Three puzzle plots: Sir Gawain and the Green Knight, A Wizard of Earthsea, and the Alchemist

Puzzle plots and what they can mean for new writers

We tend to associate puzzle plots with the mystery stories. Indeed, the main difference between a mystery and a crime thriller is that we expect the clues to be presented to us in a mystery, but in such a way that we do not guess the end before the detective does. In a crime thriller, we expect the course of events to reveal the culprit at the climax: we do not feel cheated if, in retrospect, there was not enough information to work out the answer beforehand.

However, I would argue that an element of the puzzle plot can be a powerful element in other kinds of writing. There are a number of examples we could take, but I want to focus here on the medieval verse romance Sir Gawain and the Green Knight, anon, approx 1390, Ursula K Le Guin’s classic A Wizard of Earthsea, and Paolo Coelho’s the Alchemist.

Puzzle plots are extended riddles, where the answer is implicit or deducible from the question. By this I do not mean to compare them with the 1980s ‘blank’ riddles, where a scenario is proposed, and the respondent has to ask questions of the questioner to come to the right answer.

What weighs many tonnes, but falls to the ground without making a sound?

Answer: snow.

The snow riddle is a true riddle because everything in the question is literally true, and it points to a unique answer: trees, falling rocks and other large objects make a bang. Rain drums as it falls. Planes do not ‘fall’, except when they crash. Falling leaves rustle. Only snow falls.

However, it is not merely a question, because the way it is presented is elliptical. By emphasising the sound it doesn’t make, the hearer is sent on the path of thinking about all the things that do make a sound. If the question had been: “What is white and falls to the ground?” then the answer would be easy.

In Sir Gawain and the Green Knight, Gawain is challenged to a ‘return blow’ game by an enormous green knight. The supernatural uncanniness of the knight makes his uncle King Arthur advise him to strike well so that there will be no return blow. Gawain duly beheads the knight, but, after the head has rolled among the trestle tables, the knight’s body walks over, picks it up, and tells him to be at the Green Chapel a year hence. Having done his best to kill the eery knight, Gawain can expect no mercy.

When the time comes, he sets off on a long journey, despairing that he will ever find the place. As Christmas arrives, he finds a castle where the lord, Sir Bercilak, puts him for the knight, and tells him that the Green Chapel is quite nearby, and he can take him there on the appointed day, three days hence. In the meantime, he proposes a game: an exchange of winnings.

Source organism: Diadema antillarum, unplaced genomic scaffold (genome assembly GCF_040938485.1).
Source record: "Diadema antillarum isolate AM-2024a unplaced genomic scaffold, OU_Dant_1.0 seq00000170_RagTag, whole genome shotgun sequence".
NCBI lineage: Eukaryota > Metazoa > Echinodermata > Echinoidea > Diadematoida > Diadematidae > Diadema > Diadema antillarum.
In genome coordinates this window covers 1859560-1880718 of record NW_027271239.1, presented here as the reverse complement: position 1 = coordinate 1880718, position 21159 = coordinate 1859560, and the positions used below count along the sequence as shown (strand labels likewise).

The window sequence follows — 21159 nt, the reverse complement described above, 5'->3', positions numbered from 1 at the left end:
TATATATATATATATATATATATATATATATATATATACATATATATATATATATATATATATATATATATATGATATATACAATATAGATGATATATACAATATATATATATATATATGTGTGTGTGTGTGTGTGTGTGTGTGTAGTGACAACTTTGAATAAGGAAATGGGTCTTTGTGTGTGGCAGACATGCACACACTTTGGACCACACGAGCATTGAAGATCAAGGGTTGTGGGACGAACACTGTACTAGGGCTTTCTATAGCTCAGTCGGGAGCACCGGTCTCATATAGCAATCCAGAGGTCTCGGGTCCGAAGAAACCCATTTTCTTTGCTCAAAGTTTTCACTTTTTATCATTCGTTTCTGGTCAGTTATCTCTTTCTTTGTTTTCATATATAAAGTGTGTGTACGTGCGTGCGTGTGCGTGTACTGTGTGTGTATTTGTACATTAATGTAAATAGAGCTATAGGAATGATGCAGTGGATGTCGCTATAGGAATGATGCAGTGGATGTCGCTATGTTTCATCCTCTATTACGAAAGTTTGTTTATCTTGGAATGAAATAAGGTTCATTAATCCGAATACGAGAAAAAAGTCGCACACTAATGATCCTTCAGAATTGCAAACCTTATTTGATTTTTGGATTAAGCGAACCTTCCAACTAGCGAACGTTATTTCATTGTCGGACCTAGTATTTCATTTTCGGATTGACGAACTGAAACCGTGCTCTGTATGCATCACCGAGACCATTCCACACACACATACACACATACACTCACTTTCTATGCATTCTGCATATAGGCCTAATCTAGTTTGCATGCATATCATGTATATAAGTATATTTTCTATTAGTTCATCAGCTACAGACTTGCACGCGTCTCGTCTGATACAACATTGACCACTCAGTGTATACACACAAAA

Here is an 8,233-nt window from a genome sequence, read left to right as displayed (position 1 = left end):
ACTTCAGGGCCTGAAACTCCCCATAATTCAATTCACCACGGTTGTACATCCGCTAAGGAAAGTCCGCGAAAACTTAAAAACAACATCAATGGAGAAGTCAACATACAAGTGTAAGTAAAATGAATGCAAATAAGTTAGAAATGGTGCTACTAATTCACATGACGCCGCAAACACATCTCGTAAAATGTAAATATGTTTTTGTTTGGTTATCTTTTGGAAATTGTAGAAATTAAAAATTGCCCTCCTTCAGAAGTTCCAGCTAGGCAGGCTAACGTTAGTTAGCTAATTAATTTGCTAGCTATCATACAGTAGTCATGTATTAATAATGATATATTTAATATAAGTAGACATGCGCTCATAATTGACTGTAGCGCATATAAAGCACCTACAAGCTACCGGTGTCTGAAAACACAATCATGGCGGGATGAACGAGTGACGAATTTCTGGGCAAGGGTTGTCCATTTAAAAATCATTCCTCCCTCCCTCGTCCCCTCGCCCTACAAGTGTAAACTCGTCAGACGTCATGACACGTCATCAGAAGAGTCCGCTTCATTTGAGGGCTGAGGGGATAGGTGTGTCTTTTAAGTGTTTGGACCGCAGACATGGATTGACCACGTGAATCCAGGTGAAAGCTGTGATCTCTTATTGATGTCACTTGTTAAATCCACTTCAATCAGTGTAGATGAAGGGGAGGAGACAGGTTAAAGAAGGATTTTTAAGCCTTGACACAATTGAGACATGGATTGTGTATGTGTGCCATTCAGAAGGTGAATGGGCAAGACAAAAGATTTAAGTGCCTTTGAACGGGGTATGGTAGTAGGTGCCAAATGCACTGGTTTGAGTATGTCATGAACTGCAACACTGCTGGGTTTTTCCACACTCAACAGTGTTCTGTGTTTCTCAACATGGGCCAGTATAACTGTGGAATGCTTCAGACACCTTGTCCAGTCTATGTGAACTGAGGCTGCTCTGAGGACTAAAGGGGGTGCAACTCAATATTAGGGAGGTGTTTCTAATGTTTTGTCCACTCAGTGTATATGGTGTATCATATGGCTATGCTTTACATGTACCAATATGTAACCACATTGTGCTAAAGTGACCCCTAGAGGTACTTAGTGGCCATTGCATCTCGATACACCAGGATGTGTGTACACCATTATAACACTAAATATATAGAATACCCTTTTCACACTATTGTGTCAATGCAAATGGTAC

On day one, Bercilak goes out hunting. In the mean time, his wife comes into Gawain’s bedroom and flirts with him. In the end, he allows her to kiss him but no more. Bercilak, on his return, presents him with the game he has hunted, and Gawain kisses him in return.

On day two, the same thing happens. The wife presses him harder, but, in the end, all he has to do is kiss Bercilak to receive in return the huntsman’s trophy.

On day three, the wife goes all out to seduce Gawain, but he resists, accepting only more kisses. In the end, she persuades him to accept her girdle, in green and gold, which she says prevents a man from being killed, no matter what an enemy does to him. However, he must not pass this gift on. At the end of the day, Gawain receives a fox skin, gives Sir Bercilak the kisses, but conceals the girdle.

The following day, being the day appointed, he goes to the Green Chapel, where the giant green knight appears with his axe. Gawain puts his head on the block, but when the knight swings the axe, he flinches. The knight chides him, and Gawain complains that ‘when my head comes off my shoulders, I cannot put it back again’. The knight makes two false blows, but on the third, he strikes, nicking Gawain’s neck. Gawain springs up, ready to defend himself, now that the return blow has been given, but the knight laughs.

The Green Knight then reveals himself to be the same Sir Bercilak, and the first two blows did not land because on the first two days Sir Gawain faithfully delivered his gifts in accordance with his promise. The third blow was a nick, because although Gawain broke his promise, it was in accepting the girdle, not in allowing the wife to seduce him.

Sir Gawain and the Green Knight remains one of my favourite stories. It appears to be an epic tale of marvels. It is only at the end that we discover this was a puzzle plot, where the answer to the first test depends on the answer to the second test.